, Banjul, Gambia, Jan 21 – Gambians on Saturday anxiously awaited the departure of ex-president Yahya Jammeh to a life in exile, possibly in Guinea, after a deal with west African leaders headed off a regional military intervention.
After marathon talks with Guinea’s leader Alpha Conde and Mauritania’s Mohamed Ould Abdel Aziz, Jammeh accepted to hand over power peacefully to The Gambia’s new President Adama Barrow, who is waiting in neighbouring Senegal for the strongman of 22 years to leave.
AFP journalists at Banjul airport saw a Mauritanian plane standing by on the runway. Top officials said it was preparing to take Jammeh to the Guinean capital Conakry — though by the early evening there was still no sign of the veteran leader.
“Yahya Jammeh prefers, for the moment, to come to Guinea, to stay in Conakry, before he decides, along with the Guinean authorities, where to move for good,” Guinean state minister Kiridi Bangoura said.
An official from regional bloc ECOWAS — which backed a threat of military intervention before Jammeh yielded and announced he would step down — said “one or two villas” had been prepared for him in Conakry.
The agreement that finally saw the strongman give in to pressure to step down “foresees the departure of Yahya Jammeh from The Gambia for an African country with guarantees for himself, his family and his relatives,” Abdel Aziz said on return to Nouakchott in remarks quoted by the official AMI news agency.
Activists will be keen to see Jammeh — who controlled certain sections of the security forces — refused amnesty for crimes committed during his tenure, which was rife with rights abuses.
Diplomats had also mentioned Morocco, Equatorial Guinea and Mauritania as possible places of exile for Jammeh.
– Cautious optimism –
Jammeh’s actions will be carefully monitored as he has previously agreed to step down after recognising Barrow as winner of the December 1 elections — before completely reversing his position.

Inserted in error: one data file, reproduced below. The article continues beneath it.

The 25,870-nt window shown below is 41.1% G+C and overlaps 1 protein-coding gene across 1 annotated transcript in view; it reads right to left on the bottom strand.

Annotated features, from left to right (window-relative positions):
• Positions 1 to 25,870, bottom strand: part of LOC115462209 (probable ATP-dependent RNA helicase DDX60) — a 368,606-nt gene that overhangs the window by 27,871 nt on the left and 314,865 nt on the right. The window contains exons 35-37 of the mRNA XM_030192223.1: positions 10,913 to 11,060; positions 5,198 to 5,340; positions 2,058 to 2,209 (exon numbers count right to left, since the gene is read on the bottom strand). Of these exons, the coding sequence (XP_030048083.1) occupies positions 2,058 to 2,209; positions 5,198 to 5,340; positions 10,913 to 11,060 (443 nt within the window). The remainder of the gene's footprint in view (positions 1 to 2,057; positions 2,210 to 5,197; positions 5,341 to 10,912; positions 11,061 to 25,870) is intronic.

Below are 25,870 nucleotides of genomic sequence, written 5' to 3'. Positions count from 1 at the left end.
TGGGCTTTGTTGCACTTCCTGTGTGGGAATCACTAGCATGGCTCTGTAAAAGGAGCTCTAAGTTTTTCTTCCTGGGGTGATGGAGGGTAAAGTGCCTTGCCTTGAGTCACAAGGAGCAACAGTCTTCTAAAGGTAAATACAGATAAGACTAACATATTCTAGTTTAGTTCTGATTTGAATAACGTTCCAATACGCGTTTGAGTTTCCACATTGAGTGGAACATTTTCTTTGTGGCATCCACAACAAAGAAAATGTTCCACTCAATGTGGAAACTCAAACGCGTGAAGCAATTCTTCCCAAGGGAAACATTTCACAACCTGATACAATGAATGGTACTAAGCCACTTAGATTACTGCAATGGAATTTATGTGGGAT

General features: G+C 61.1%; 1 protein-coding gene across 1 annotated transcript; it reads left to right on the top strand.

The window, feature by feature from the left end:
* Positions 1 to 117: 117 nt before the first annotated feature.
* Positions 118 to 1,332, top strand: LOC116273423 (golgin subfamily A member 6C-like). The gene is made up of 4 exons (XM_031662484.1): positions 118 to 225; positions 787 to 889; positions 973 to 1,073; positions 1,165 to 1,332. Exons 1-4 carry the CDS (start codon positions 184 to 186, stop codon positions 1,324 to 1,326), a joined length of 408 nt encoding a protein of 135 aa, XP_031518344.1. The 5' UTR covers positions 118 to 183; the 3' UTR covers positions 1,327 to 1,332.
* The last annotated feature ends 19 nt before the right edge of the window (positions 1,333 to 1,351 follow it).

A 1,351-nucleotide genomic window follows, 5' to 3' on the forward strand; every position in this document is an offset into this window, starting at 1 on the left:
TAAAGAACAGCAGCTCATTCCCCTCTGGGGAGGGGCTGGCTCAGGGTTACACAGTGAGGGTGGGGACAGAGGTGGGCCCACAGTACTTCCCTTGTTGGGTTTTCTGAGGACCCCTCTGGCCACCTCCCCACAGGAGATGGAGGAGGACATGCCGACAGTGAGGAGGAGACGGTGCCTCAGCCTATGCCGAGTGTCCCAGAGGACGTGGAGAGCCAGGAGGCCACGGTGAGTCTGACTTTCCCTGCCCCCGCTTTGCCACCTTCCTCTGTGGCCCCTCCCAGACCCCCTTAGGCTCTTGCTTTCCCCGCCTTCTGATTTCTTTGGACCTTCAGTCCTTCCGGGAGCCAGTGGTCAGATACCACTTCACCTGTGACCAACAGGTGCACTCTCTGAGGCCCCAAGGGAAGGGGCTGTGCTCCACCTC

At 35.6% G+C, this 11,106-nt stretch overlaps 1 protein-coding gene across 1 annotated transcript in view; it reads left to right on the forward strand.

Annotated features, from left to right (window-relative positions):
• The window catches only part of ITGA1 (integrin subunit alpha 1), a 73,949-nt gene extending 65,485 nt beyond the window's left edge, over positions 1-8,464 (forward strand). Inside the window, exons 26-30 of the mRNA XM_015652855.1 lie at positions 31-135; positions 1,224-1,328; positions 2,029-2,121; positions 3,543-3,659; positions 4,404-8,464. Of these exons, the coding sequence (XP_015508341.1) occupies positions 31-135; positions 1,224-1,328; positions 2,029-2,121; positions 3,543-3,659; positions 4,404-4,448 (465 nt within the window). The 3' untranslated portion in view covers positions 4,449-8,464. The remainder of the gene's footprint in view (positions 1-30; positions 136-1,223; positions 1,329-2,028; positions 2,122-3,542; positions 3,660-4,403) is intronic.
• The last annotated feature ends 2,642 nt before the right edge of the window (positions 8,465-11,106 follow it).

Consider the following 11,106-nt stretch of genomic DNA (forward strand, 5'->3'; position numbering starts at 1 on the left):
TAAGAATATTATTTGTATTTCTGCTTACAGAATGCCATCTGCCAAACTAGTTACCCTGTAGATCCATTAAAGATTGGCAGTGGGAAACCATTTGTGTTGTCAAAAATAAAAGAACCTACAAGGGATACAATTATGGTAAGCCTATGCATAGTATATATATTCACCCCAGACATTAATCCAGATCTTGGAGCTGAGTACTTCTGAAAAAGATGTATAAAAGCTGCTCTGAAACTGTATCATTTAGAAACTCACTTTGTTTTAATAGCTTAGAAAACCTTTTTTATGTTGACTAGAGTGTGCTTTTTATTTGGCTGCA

“I have decided today in good conscience to relinquish the mantle of leadership of this great nation with infinite gratitude to all Gambians,” Jammeh said on state television early Saturday.
“My decision today was not dictated by anything else than the supreme interest of you, the Gambian people and our dear country,” he added.
After a calm night in Banjul, many only heard the news on waking, and greeted his declaration with a cautious optimism, aware of the leader’s mercurial nature.
“God has heard our prayers!” said Sheikh Sham, a 34-year-old metalworker from the suburb of Kanifing west of Banjul.
Mohamed Jallow, 16, said he was angry the president had allowed the political crisis to deteriorate to the point that tourists were forced into unplanned evacuations, potentially devastating an economy reliant on them for a huge chunk of its gross domestic product.
“I have never known another president. We are happy that he’s going but he had to spoil everything before he went,” he told AFP while gesturing at an empty beach.
Jammeh’s refusal to leave triggered a major political crisis, with the international community putting huge pressure on him and troops from five African nations gathering on The Gambia’s borders.
Senegalese troops remained in place at the border town of Karang, an AFP journalist at the scene said, poised to intervene if Jammeh goes back on his word.
A Banjul-based diplomatic source warned Friday that 51-year-old Jammeh could “quite easily” change his mind again.
Jammeh now has a three-day grace period with foreign troops on standby until he definitively quits the country, the source said.
In a further development, army chief Ousman Badjie, a former Jammeh loyalist, had on Friday pledged allegiance to Barrow along with other top defence and security chiefs, a government source said.
“We are just waiting for him to go. One man’s life is not worth a million lives. Even if I had to die myself myself, I would, so the others could enjoy,” said a soldier manning a checkpoint near the airport.
– Political prisoners released –
The Barrow government must now address the most immediate crises left behind by Jammeh’s protracted refusal to go.
Isatou Touray, a top official in Barrow’s team, said the first priority would be to help the tens of thousands who have fled in recent weeks to return safely.
“We are now trying to request humanitarian support for them to return,” she told AFP on Saturday.
UN figures show around 45,000 Gambians have so far left because of the insecurity, more than three quarters of them children, mostly accompanied by women.
Some political prisoners were released overnight, she added, and will be welcomed home by their families later in the day.